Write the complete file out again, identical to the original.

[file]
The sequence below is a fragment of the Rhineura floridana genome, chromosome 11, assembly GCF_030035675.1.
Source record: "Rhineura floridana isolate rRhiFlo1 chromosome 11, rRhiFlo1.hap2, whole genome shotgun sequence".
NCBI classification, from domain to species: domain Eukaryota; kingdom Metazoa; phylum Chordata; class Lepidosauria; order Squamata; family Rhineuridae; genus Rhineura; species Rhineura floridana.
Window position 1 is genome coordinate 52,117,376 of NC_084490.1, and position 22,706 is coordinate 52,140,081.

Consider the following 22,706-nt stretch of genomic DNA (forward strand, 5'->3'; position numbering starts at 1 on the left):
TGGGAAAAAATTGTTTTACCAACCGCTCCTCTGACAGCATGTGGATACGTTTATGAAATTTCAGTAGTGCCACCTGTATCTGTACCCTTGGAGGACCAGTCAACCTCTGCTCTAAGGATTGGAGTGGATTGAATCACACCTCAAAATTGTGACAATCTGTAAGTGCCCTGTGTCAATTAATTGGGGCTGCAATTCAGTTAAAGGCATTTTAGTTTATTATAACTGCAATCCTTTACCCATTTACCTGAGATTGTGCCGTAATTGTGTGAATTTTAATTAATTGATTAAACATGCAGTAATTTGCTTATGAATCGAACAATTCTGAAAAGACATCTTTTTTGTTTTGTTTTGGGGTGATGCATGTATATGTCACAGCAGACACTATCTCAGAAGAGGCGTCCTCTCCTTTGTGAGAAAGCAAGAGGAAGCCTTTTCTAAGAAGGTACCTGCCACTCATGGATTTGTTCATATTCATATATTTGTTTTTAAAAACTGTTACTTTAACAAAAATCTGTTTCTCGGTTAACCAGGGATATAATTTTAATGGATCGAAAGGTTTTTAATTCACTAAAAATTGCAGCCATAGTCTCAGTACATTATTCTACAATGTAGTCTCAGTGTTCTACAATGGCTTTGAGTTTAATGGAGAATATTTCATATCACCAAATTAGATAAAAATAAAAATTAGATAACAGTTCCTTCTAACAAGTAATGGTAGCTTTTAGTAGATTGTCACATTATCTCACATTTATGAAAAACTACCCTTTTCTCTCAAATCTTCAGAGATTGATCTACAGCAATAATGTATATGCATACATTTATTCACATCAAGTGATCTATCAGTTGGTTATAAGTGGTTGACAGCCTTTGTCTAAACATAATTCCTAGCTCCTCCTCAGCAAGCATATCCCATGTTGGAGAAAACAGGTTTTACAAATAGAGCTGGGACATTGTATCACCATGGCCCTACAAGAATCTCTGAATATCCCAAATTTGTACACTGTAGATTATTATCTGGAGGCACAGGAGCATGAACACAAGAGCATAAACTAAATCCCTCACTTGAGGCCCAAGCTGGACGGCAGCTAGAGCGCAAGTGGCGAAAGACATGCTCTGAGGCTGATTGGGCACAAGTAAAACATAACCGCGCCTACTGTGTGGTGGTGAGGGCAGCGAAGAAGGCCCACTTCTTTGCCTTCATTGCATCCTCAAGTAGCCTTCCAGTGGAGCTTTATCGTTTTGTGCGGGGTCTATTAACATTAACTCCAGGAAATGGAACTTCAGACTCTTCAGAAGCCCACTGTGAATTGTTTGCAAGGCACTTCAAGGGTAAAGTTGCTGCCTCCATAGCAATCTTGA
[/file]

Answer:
The sequence below is a fragment of the Rhineura floridana genome, chromosome 11, assembly GCF_030035675.1.
Source record: "Rhineura floridana isolate rRhiFlo1 chromosome 11, rRhiFlo1.hap2, whole genome shotgun sequence".
NCBI classification, from domain to species: domain Eukaryota; kingdom Metazoa; phylum Chordata; class Lepidosauria; order Squamata; family Rhineuridae; genus Rhineura; species Rhineura floridana.
Window position 1 is genome coordinate 52,117,376 of NC_084490.1, and position 22,706 is coordinate 52,140,081.

Consider the following 22,706-nt stretch of genomic DNA (forward strand, 5'->3'; position numbering starts at 1 on the left):
TGGGAAAAAATTGTTTTACCAACCGCTCCTCTGACAGCATGTGGATACGTTTATGAAATTTCAGTAGTGCCACCTGTATCTGTACCCTTGGAGGACCAGTCAACCTCTGCTCTAAGGATTGGAGTGGATTGAATCACACCTCAAAATTGTGACAATCTGTAAGTGCCCTGTGTCAATTAATTGGGGCTGCAATTCAGTTAAAGGCATTTTAGTTTATTATAACTGCAATCCTTTACCCATTTACCTGAGATTGTGCCGTAATTGTGTGAATTTTAATTAATTGATTAAACATGCAGTAATTTGCTTATGAATCGAACAATTCTGAAAAGACATCTTTTTTGTTTTGTTTTGGGGTGATGCATGTATATGTCACAGCAGACACTATCTCAGAAGAGGCGTCCTCTCCTTTGTGAGAAAGCAAGAGGAAGCCTTTTCTAAGAAGGTACCTGCCACTCATGGATTTGTTCATATTCATATATTTGTTTTTAAAAACTGTTACTTTAACAAAAATCTGTTTCTCGGTTAACCAGGGATATAATTTTAATGGATCGAAAGGTTTTTAATTCACTAAAAATTGCAGCCATAGTCTCAGTACATTATTCTACAATGTAGTCTCAGTGTTCTACAATGGCTTTGAGTTTAATGGAGAATATTTCATATCACCAAATTAGATAAAAATAAAAATTAGATAACAGTTCCTTCTAACAAGTAATGGTAGCTTTTAGTAGATTGTCACATTATCTCACATTTATGAAAAACTACCCTTTTCTCTCAAATCTTCAGAGATTGATCTACAGCAATAATGTATATGCATACATTTATTCACATCAAGTGATCTATCAGTTGGTTATAAGTGGTTGACAGCCTTTGTCTAAACATAATTCCTAGCTCCTCCTCAGCAAGCATATCCCATGTTGGAGAAAACAGGTTTTACAAATAGAGCTGGGACATTGTATCACCATGGCCCTACAAGAATCTCTGAATATCCCAAATTTGTACACTGTAGATTATTATCTGGAGGCACAGGAGCATGAACACAAGAGCATAAACTAAATCCCTCACTTGAGGCCCAAGCTGGACGGCAGCTAGAGCGCAAGTGGCGAAAGACATGCTCTGAGGCTGATTGGGCACAAGTAAAACATAACCGCGCCTACTGTGTGGTGGTGAGGGCAGCGAAGAAGGCCCACTTCTTTGCCTTCATTGCATCCTCAAGTAGCCTTCCAGTGGAGCTTTATCGTTTTGTGCGGGGTCTATTAACATTAACTCCAGGAAATGGAACTTCAGACTCTTCAGAAGCCCACTGTGAATTGTTTGCAAGGCACTTCAAGGGTAAAGTTGCTGCCTCCATAGCAATCTTGA